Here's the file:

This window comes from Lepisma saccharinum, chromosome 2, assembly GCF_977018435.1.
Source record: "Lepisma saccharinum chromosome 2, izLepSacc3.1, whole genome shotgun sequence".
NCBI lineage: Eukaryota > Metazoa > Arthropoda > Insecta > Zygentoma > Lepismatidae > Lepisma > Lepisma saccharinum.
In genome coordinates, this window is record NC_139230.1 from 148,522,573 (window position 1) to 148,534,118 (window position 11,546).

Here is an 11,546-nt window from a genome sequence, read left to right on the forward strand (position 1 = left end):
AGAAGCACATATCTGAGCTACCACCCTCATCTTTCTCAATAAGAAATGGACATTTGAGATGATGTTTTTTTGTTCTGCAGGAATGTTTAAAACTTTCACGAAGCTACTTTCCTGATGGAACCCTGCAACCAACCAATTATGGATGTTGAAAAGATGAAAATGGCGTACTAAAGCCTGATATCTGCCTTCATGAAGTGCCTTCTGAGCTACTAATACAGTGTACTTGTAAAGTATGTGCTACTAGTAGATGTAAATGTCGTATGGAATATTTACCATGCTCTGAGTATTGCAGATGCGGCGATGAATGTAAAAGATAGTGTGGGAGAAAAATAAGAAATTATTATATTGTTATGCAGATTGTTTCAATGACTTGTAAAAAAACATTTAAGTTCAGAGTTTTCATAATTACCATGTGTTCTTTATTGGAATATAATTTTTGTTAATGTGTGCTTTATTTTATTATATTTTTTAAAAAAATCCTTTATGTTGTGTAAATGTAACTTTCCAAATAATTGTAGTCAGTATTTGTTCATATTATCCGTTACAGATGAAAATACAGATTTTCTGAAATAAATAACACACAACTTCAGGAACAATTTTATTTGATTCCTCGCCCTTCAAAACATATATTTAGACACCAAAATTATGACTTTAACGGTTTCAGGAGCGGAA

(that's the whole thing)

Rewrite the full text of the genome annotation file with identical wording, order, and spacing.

This window comes from Lepisma saccharinum, chromosome 2, assembly GCF_977018435.1.
Source record: "Lepisma saccharinum chromosome 2, izLepSacc3.1, whole genome shotgun sequence".
NCBI lineage: Eukaryota > Metazoa > Arthropoda > Insecta > Zygentoma > Lepismatidae > Lepisma > Lepisma saccharinum.
In genome coordinates, this window is record NC_139230.1 from 148,522,573 (window position 1) to 148,534,118 (window position 11,546).

Here is an 11,546-nt window from a genome sequence, read left to right on the forward strand (position 1 = left end):
AGAAGCACATATCTGAGCTACCACCCTCATCTTTCTCAATAAGAAATGGACATTTGAGATGATGTTTTTTTGTTCTGCAGGAATGTTTAAAACTTTCACGAAGCTACTTTCCTGATGGAACCCTGCAACCAACCAATTATGGATGTTGAAAAGATGAAAATGGCGTACTAAAGCCTGATATCTGCCTTCATGAAGTGCCTTCTGAGCTACTAATACAGTGTACTTGTAAAGTATGTGCTACTAGTAGATGTAAATGTCGTATGGAATATTTACCATGCTCTGAGTATTGCAGATGCGGCGATGAATGTAAAAGATAGTGTGGGAGAAAAATAAGAAATTATTATATTGTTATGCAGATTGTTTCAATGACTTGTAAAAAAACATTTAAGTTCAGAGTTTTCATAATTACCATGTGTTCTTTATTGGAATATAATTTTTGTTAATGTGTGCTTTATTTTATTATATTTTTTAAAAAAATCCTTTATGTTGTGTAAATGTAACTTTCCAAATAATTGTAGTCAGTATTTGTTCATATTATCCGTTACAGATGAAAATACAGATTTTCTGAAATAAATAACACACAACTTCAGGAACAATTTTATTTGATTCCTCGCCCTTCAAAACATATATTTAGACACCAAAATTATGACTTTAACGGTTTCAGGAGCGGAA